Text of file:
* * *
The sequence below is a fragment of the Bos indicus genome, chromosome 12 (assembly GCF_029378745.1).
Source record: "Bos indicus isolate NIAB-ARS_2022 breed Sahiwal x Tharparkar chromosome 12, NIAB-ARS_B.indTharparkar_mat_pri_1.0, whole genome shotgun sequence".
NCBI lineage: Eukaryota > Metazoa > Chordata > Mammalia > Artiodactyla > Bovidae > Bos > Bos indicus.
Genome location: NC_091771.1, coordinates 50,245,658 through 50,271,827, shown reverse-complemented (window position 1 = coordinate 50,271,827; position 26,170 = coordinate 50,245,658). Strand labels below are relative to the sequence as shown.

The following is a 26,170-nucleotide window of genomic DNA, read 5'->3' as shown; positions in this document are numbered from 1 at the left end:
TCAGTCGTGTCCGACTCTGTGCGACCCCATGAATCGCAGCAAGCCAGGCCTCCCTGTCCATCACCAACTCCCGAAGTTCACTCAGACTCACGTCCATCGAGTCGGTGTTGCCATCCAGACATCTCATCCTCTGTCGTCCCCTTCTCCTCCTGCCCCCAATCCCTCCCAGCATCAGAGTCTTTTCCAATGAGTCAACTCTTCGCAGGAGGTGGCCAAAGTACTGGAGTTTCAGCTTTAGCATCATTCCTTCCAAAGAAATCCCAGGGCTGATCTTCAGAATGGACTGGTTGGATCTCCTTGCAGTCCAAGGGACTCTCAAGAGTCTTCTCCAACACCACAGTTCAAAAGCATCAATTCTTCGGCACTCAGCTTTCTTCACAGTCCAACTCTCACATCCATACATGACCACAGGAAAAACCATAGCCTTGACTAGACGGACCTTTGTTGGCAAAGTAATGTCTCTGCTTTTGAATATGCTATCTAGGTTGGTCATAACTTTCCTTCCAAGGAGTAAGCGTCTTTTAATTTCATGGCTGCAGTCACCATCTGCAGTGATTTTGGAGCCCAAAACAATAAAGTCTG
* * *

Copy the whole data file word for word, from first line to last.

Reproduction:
The sequence below is a fragment of the Bos indicus genome, chromosome 12 (assembly GCF_029378745.1).
Source record: "Bos indicus isolate NIAB-ARS_2022 breed Sahiwal x Tharparkar chromosome 12, NIAB-ARS_B.indTharparkar_mat_pri_1.0, whole genome shotgun sequence".
NCBI lineage: Eukaryota > Metazoa > Chordata > Mammalia > Artiodactyla > Bovidae > Bos > Bos indicus.
Genome location: NC_091771.1, coordinates 50,245,658 through 50,271,827, shown reverse-complemented (window position 1 = coordinate 50,271,827; position 26,170 = coordinate 50,245,658). Strand labels below are relative to the sequence as shown.

The following is a 26,170-nucleotide window of genomic DNA, read 5'->3' as shown; positions in this document are numbered from 1 at the left end:
TCAGTCGTGTCCGACTCTGTGCGACCCCATGAATCGCAGCAAGCCAGGCCTCCCTGTCCATCACCAACTCCCGAAGTTCACTCAGACTCACGTCCATCGAGTCGGTGTTGCCATCCAGACATCTCATCCTCTGTCGTCCCCTTCTCCTCCTGCCCCCAATCCCTCCCAGCATCAGAGTCTTTTCCAATGAGTCAACTCTTCGCAGGAGGTGGCCAAAGTACTGGAGTTTCAGCTTTAGCATCATTCCTTCCAAAGAAATCCCAGGGCTGATCTTCAGAATGGACTGGTTGGATCTCCTTGCAGTCCAAGGGACTCTCAAGAGTCTTCTCCAACACCACAGTTCAAAAGCATCAATTCTTCGGCACTCAGCTTTCTTCACAGTCCAACTCTCACATCCATACATGACCACAGGAAAAACCATAGCCTTGACTAGACGGACCTTTGTTGGCAAAGTAATGTCTCTGCTTTTGAATATGCTATCTAGGTTGGTCATAACTTTCCTTCCAAGGAGTAAGCGTCTTTTAATTTCATGGCTGCAGTCACCATCTGCAGTGATTTTGGAGCCCAAAACAATAAAGTCTG